Drywall Tape – Mesh Tape or Paper Tape?

The pros and cons of Mesh and Paper Drywall Tape

By Mark J. Donovan

Though not a professional drywall installer I have done my share of drywall installation projects. In the process I have used both drywall paper tape and drywall mesh tape. I have found benefits with both types of tape.

Early on in my drywall experiences I used exclusively paper tape. I first applied mud to the joints and then laid the paper tape into it with a 5 inch wide blade trowel. Some of my first drywall work showed blistering.


After talking to a pro, I learned I was not applying enough mud in the joint prior to applying the tape.

Second, I was pressing the trowel too hard and squeezing out to much of the mud. This caused the tape to not adhere well to the first coat of mud. So when I applied the second coat of mud, the tape absorbed some of the moisture in it, and pulled away from the drywall, creating the blistering. The lessons learned: First, apply a liberal amount of mud on the first coat (approximately 1/8th inch), prior to applying the tape. Second, don’t press too hard with the trowel when running it over the tape.

In more recent years I have used drywall mesh tape, also known as FibaTape. This product is great in the fact that you do not need to first apply a coat of mud to the joint, prior to applying the tape. The mesh tape has a sticky surface on one side that allows you to attach it to the drywall joint with just a stroke of your trowel.

There are a couple of negatives with the drywall mesh tape, however. First, it can snag easily on your trowel edges and cause a mess when applying the first coat of mud over it. Second, it is not great on inside corners.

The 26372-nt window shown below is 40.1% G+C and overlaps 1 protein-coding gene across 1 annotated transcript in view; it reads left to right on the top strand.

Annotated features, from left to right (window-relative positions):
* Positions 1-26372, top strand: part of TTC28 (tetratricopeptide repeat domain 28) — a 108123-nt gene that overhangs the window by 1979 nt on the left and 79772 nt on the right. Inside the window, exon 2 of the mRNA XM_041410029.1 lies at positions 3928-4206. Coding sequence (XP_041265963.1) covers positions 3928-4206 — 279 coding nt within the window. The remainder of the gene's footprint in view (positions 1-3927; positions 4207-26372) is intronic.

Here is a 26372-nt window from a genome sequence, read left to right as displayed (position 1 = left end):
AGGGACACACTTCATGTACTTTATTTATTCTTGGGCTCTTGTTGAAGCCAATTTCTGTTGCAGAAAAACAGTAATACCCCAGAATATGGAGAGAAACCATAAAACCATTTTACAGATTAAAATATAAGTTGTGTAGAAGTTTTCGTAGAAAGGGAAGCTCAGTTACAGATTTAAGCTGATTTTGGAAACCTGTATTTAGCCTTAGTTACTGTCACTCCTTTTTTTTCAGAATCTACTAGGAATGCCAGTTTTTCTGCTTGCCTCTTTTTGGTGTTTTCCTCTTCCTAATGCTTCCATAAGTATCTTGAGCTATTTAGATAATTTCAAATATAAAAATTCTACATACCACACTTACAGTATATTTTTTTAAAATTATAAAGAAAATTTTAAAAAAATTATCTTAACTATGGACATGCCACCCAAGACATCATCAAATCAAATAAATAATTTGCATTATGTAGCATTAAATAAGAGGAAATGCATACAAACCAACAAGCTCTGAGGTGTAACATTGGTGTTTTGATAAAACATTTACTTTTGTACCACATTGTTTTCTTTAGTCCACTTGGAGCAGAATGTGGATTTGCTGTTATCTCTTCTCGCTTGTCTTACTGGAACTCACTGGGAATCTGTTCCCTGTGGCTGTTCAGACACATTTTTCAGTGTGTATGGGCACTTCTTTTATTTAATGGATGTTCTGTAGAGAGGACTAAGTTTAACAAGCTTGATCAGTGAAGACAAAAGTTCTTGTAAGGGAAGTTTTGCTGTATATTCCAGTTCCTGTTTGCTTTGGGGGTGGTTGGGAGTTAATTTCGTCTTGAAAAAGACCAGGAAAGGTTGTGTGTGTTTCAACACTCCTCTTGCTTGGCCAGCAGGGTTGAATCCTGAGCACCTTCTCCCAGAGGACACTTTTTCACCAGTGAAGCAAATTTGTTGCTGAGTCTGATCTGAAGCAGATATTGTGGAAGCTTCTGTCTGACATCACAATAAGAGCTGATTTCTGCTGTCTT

Most professional drywall installers do not use mesh tape on inside corners because they argue it is difficult to apply and is more susceptible to cracking.

After a number of small drywall projects using mesh tape, I have to agree with them, at least from the difficulty in applying it to inside corners.

However, I have not noticed any cracking in my drywall projects. Paper tape, on the other hand, already comes with an indentation in the center of it, which allows for it to be easily folded and guided into place on an inside corner.

Based on my experience, I would suggest using mesh tape on flat joints, and paper tape on inside corners. 

How to Repair a Large Drywall Hole EBook

By using both types of tape on your drywall project, you will minimize the amount of time you spend taping and mudding your drywall.

For information on repairing a large drywall hole, see the “How to Repair a Large Drywall Hole” Ebook from HomeAdditionPlus.com.  The “How to Repair a Large Drywall Hole” Ebook provides step-by-step instructions on how to repair your damaged wall so that it looks as good as new.

How to Repair a Large Drywall Hole EBook

See HomeAdditionPlus.com’s Drywall Calculator

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Additional Drywall Installation Resources from Amazon.com

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